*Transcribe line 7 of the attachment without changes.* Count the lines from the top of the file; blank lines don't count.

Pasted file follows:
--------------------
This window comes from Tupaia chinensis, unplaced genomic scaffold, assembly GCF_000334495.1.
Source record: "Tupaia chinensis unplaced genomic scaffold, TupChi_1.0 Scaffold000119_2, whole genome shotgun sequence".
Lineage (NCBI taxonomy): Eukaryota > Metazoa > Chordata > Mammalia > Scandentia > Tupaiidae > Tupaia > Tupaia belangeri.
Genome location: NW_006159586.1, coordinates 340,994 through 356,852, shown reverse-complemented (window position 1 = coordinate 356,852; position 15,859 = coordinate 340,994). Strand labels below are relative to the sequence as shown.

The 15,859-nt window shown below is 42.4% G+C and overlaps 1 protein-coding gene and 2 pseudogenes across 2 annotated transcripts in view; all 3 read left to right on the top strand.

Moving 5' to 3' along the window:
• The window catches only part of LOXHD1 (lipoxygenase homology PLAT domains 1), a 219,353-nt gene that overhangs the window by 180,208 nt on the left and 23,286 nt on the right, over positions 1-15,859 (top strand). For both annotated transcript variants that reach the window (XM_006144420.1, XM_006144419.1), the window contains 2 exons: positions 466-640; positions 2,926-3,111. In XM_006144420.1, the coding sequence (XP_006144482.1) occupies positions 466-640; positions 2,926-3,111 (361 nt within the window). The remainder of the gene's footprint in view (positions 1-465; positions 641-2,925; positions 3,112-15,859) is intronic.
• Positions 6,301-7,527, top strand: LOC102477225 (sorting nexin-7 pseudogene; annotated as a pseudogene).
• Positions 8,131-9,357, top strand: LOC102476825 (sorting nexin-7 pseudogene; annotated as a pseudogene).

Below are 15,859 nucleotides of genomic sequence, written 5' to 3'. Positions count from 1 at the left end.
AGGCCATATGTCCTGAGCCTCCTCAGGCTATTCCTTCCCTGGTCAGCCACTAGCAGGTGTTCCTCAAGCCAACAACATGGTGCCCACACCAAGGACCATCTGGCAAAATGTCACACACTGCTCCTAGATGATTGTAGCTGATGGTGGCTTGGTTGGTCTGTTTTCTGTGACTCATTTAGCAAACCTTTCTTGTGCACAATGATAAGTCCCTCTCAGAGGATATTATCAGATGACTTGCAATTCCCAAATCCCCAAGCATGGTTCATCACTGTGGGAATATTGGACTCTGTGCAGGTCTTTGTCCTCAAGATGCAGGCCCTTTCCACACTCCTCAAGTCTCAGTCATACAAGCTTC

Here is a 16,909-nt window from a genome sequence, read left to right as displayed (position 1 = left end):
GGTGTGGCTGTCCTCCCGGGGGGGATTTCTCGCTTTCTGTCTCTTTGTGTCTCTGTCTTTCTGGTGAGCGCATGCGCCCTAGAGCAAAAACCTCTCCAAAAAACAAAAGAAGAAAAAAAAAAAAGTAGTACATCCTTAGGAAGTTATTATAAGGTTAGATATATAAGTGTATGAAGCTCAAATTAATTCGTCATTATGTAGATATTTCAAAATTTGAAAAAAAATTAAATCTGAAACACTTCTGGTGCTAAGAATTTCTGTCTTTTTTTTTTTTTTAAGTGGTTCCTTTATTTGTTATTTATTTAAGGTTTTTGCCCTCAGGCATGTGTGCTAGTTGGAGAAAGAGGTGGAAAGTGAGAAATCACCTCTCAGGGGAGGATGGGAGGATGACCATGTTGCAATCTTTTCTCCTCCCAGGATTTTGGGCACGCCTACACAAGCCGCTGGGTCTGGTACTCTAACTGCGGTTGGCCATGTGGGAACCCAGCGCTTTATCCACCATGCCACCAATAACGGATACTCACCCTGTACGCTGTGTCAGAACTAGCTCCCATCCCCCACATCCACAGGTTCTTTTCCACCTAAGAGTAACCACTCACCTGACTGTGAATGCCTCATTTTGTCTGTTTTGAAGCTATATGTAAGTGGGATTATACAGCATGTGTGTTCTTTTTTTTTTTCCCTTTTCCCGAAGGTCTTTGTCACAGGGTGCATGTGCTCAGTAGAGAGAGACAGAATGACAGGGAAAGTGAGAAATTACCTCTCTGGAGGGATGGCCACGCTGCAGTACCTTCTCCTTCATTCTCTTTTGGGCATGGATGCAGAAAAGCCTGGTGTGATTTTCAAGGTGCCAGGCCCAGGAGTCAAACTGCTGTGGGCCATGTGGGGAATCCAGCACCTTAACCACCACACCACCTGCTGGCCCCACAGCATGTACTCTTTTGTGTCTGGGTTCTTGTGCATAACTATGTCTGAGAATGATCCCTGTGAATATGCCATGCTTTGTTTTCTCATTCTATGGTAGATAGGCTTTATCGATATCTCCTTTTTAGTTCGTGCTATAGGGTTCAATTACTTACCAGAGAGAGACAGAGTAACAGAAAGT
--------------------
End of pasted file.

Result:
• The window catches only part of LOXHD1 (lipoxygenase homology PLAT domains 1), a 219,353-nt gene that overhangs the window by 180,208 nt on the left and 23,286 nt on the right, over positions 1-15,859 (top strand). For both annotated transcript variants that reach the window (XM_006144420.1, XM_006144419.1), the window contains 2 exons: positions 466-640; positions 2,926-3,111. In XM_006144420.1, the coding sequence (XP_006144482.1) occupies positions 466-640; positions 2,926-3,111 (361 nt within the window). The remainder of the gene's footprint in view (positions 1-465; positions 641-2,925; positions 3,112-15,859) is intronic.